Salman Rushdie on ventilator and 'likely to lose one eye' after attack, says agent
Salman Rushdie's agent said the author has been placed on a ventilator and is unable to speak after he was attacked at a literary event in New York state on Friday.
The man suspected of attacking Rushdie, 75, was charged with attempted murder and assault, prosecutors said on Saturday. He has filed a not-guilty plea in a New York court.
Rushdie, who won the Booker prize in 1981, was at the Chautauqua Institution, a nonprofit education centre and summer resort near Buffalo in western New York State.
While the writer was on stage, a man ran up and attacked Rushdie by stabbing and punching him repeatedly.
Members of the audience rushed to the stage and pulled the attacker off Rushdie, and a doctor gave the author immediate first aid.
His agent, Andrew Wylie, told journalists that Rushdie remained in a critical condition and may lose one eye.
"Salman will likely lose one eye; the nerves in his arm were severed; and his liver was stabbed and damaged," Wylie said in a statement.
Local authorities said Rushdie, was stabbed at least once in the neck and the abdomen.
Rushdie was pictured being taken away in a stretcher, with blood covering his torso, hands and face before he was loaded onto a medical evacuation helicopter.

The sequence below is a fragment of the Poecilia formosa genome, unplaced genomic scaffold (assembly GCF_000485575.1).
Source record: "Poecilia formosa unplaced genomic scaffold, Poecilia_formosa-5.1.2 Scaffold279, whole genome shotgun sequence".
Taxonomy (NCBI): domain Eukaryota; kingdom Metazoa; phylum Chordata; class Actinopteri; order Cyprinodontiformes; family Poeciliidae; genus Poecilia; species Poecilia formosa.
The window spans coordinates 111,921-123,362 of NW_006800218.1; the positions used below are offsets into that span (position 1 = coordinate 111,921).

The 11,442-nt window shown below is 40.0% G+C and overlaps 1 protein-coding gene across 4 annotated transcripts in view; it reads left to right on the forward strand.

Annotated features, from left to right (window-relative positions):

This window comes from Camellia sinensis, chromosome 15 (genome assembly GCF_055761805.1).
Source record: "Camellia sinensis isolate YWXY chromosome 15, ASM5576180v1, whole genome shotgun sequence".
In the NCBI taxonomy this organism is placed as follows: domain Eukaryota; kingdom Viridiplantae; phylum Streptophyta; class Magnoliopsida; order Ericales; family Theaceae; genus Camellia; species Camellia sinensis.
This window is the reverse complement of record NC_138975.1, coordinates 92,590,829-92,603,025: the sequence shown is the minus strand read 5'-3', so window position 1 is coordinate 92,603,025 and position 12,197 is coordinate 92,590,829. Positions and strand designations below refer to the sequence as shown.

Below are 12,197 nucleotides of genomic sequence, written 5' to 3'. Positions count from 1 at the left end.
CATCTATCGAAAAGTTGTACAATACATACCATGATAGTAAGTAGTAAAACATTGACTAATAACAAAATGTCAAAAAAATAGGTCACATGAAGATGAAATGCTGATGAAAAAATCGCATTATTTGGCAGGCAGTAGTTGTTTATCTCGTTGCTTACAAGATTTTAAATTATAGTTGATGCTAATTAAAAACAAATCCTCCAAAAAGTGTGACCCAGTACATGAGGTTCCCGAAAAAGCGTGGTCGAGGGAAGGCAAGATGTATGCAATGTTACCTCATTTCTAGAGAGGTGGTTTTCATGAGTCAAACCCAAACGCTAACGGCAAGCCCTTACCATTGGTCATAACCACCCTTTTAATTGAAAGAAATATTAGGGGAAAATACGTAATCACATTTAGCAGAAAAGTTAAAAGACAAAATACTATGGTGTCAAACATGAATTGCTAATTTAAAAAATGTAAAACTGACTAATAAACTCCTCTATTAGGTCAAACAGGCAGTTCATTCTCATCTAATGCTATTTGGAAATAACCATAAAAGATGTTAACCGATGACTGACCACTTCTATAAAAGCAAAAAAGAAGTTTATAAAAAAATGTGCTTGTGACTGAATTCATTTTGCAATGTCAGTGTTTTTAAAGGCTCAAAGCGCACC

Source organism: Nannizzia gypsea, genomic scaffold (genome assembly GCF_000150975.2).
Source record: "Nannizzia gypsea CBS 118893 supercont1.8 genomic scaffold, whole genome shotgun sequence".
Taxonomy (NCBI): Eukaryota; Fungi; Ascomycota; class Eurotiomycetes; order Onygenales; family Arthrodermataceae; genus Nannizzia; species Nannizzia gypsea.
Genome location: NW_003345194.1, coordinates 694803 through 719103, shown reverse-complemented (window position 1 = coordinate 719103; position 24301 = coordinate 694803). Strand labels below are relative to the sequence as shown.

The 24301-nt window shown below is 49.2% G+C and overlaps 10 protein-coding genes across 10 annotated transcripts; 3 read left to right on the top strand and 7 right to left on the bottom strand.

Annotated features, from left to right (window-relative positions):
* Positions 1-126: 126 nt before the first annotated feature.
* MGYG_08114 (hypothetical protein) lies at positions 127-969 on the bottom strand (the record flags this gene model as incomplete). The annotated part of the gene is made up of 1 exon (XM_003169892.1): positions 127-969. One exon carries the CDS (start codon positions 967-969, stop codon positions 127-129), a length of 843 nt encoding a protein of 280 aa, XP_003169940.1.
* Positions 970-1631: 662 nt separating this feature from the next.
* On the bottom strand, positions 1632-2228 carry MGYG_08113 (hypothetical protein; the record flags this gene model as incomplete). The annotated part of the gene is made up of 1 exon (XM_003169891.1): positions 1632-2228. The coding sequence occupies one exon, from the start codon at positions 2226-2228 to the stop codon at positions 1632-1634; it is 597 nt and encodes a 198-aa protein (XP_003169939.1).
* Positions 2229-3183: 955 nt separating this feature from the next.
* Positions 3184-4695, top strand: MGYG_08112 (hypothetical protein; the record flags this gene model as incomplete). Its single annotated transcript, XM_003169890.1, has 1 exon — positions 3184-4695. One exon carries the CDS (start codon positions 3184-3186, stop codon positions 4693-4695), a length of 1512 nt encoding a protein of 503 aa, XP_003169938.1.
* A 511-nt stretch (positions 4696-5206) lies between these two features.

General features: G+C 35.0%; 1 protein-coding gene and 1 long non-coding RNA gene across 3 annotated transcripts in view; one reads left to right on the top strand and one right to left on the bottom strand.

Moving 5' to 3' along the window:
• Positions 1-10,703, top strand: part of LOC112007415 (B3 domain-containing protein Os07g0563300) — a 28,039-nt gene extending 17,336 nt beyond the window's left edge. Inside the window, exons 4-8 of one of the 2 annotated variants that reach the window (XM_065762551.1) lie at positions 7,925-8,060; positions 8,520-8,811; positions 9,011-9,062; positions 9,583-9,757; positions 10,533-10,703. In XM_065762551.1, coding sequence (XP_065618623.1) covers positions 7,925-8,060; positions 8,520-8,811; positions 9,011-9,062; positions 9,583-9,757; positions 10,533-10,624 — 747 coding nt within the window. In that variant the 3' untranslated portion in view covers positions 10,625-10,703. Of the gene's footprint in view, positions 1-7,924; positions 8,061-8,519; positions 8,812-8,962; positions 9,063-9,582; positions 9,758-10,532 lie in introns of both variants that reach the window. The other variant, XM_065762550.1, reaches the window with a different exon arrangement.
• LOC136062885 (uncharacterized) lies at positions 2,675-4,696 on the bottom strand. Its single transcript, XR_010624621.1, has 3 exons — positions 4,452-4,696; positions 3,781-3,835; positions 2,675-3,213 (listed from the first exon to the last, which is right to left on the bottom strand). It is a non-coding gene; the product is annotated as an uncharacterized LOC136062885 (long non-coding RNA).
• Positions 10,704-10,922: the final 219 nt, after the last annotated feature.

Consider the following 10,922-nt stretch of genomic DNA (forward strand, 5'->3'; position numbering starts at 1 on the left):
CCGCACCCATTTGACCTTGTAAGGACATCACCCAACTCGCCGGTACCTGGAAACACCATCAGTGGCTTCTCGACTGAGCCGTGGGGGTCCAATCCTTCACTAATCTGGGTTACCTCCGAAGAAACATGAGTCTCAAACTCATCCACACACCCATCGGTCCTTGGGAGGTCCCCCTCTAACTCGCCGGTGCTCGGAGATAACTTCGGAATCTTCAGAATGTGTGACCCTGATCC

Police detained a 24-year-old named Hadi Mattar from New Jersey and charged with attempted murder and assault on Saturday.
"The individual responsible for the attack yesterday, Hadi Mattar, has now been formally charged with Attempted Murder in the Second Degree and Assault in the Second Degree," Chautauqua County District Attorney Jason Schmidt said in a statement on Saturday.
"He was arraigned on these charges last night and remanded without bail," the statement added.
The mayor of Yaroun in south Lebanon said on Saturday that Matar's parents are from the village but the assailant was born and raised in America.
Hezbollah, the Iran-backed Lebanese movement with broad support in Yaroun, denied any knowledge of the attack and said it had no additional information on the stabbing attack.
Rushdie's 1988 novel The Satanic Verses attracted fierce protests, death threats, and a fatwa calling for his killing issued by Iran's supreme leader.
Tehran has long since distanced itself from former leader Ayatollah Ruhollah Khomeini's decree, but anti-Rushdie sentiment lingers, including from his successor, Supreme Leader Ali Khamenei.
In 2012, a semi-official Iranian religious foundation raised the bounty for Rushdie from $2.8m to $3.3m.
The author dismissed that threat at the time, saying there was "no evidence" of people being interested in the reward.
Iran's government has not commented on the attack, but it attracted praise from some Iranian newspapers.
The Kayhan daily, whose editor-in-chief is appointed by Khamenei, wrote: “A thousand bravos ... to the brave and dutiful person who attacked the apostate and evil Salman Rushdie in New York."
Rushdie, born to non-practising Muslims and an atheist himself, has defended his work on several occasions.
PEN International, a writers' association of which Rushdie is a former president, condemned the attack and in a tweet wished the author a "fast recovery".